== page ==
Goldsmith's discharge did allow him access to VA healthcare. At his mother's urging, he sought help and filed a disability claim. He was immediately diagnosed with post-traumatic stress disorder. 

"That access to VA care is the only reason that I'm alive to testify before you today," Goldsmith told lawmakers in his first Congressional testimony on bad paper discharges, despite being a leading advocate on the issue for years. 

But not all veterans have access to VA health care. Those with other-than-honorable discharges "have thus far been systematically denied essential healthcare services from the VA," he said. 

VA's interpretation of the 1944 GI Bill of Rights is the issue, Goldsmith argued. VA officials reinterpreted the law "to reduce their workload and save money" by denying veterans' benefits. 

More than half a million veterans are living with other-than-honorable discharges, according to VA, most of them denied some or all major benefits such as the GI Bill, VA health care and others. About a quarter of all veterans receive a bad-paper discharge, according to Maureen Seidor, legal director of Swords to Plowshares. 

Now, Goldsmith has become the "face of bad paper," he jokes, after sharing his story far and wide and working to help others like him. He's healing from his PTSD, recently graduated with honors from Columbia, has been instrumental in veterans legislative efforts and runs his own nonprofit, High Ground Veterans Advocacy. He spent years as a chief investigator for Vietnam Veterans of America, revealing foreign actors targeting veterans and troops online and forcing change at Facebook and Twitter.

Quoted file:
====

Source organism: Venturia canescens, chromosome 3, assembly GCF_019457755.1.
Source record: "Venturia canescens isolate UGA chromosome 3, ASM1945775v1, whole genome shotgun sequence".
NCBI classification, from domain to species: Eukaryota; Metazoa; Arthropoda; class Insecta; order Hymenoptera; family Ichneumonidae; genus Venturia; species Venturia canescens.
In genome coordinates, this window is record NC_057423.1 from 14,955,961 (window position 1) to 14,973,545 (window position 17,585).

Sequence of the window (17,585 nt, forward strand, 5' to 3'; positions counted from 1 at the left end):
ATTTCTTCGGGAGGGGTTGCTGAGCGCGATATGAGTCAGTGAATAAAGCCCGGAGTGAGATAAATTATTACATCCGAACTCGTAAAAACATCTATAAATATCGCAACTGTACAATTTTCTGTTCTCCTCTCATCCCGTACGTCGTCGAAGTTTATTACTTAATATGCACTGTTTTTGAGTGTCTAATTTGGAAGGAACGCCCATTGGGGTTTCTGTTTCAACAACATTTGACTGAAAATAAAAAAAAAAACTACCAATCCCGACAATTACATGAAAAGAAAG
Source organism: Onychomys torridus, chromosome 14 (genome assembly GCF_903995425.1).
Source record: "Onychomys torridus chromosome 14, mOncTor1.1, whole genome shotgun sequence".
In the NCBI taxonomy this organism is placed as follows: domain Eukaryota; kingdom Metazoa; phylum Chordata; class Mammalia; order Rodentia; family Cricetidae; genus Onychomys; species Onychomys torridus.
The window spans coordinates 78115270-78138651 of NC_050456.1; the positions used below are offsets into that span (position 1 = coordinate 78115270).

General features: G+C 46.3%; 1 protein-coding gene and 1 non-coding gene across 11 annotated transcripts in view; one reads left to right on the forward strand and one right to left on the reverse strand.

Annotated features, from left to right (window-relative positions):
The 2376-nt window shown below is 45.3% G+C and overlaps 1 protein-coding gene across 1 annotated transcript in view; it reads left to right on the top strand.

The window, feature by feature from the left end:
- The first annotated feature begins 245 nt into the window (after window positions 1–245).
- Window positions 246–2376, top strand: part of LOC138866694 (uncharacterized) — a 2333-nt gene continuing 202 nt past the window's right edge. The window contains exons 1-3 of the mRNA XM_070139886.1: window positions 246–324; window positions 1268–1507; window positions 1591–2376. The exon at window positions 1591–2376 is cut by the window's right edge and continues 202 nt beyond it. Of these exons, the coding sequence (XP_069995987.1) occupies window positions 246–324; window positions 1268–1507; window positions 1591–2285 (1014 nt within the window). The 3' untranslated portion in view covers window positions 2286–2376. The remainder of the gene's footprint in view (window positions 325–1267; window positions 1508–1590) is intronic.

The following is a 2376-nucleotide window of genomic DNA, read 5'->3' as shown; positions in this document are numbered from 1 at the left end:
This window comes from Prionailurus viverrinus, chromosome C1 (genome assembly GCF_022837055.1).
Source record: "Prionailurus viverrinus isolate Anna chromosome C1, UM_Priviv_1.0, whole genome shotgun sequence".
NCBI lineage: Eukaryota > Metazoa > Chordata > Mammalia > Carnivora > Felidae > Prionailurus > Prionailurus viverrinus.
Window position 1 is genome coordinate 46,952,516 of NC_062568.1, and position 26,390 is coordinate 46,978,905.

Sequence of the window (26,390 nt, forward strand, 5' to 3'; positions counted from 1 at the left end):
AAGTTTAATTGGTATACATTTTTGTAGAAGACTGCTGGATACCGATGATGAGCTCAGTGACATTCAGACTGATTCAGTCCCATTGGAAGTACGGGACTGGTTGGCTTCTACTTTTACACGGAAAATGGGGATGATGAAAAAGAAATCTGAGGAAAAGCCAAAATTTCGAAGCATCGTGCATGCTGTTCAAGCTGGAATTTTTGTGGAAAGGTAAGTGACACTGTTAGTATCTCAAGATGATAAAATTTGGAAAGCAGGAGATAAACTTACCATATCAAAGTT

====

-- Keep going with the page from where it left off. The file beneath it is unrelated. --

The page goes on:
It took Goldsmith 12 years to get the Army to upgrade his discharge to fully honorable. When the Army finally relented, they sent his upgraded discharge to his childhood home. He wouldn't learn of it for half a year. VA never learned of it, so he missed out on GI Bill benefits while in school. VA still owes him backpay, he says.

Goldsmith doesn't want any more veterans to go through what he and thousands of others have experienced. 

"Through all of this frustration I’ve spent this time learning that I’m not alone, and that there are major systemic flaws that allow patriots like me to serve and sacrifice for this country, only to be discarded like trash," he said. "Since I learned about this country’s abandonment of veterans with bad paper, it’s been my primary focus in life to see that things are made right." 

VA and Congress leaders and the two latest White House administrations have all vowed to make veteran suicide prevention their No. 1 priority. So far, no substantive changes have been made. 

Before he was removed as VA Secretary by the president, David Shulkin told Congress he planned to provide VA emergency treatment and care to veterans with bad paper discharges. Those plans have not been pursued by his successor, Robert Wilkie. 

Goldsmith and other advocates told lawmakers Wednesday VA has the statutory authority to extend benefits to bad-paper veterans but lacks the willingness. So Congress must step up. 

"If this committee is serious about reducing veteran suicide, the only way to do so is by ensuring access to care for veterans with bad paper," said Dana Montalto,. attorney and clinical instructor with the Veterans Legal Clinic at the Legal Services Center of Harvard Law School. 

 "I beg you: please do something big," Goldsmith said. "Drag your colleagues along with you if you have to ... End this national tragedy." 

For decades, VA ‘unlawfully’ turned away thousands of veterans, report shows

A Navy and Marine veteran class-action suit could help vets with 'bad paper' discharges

Reach Abbie Bennett: abbie@connectingvets.com or @AbbieRBennett.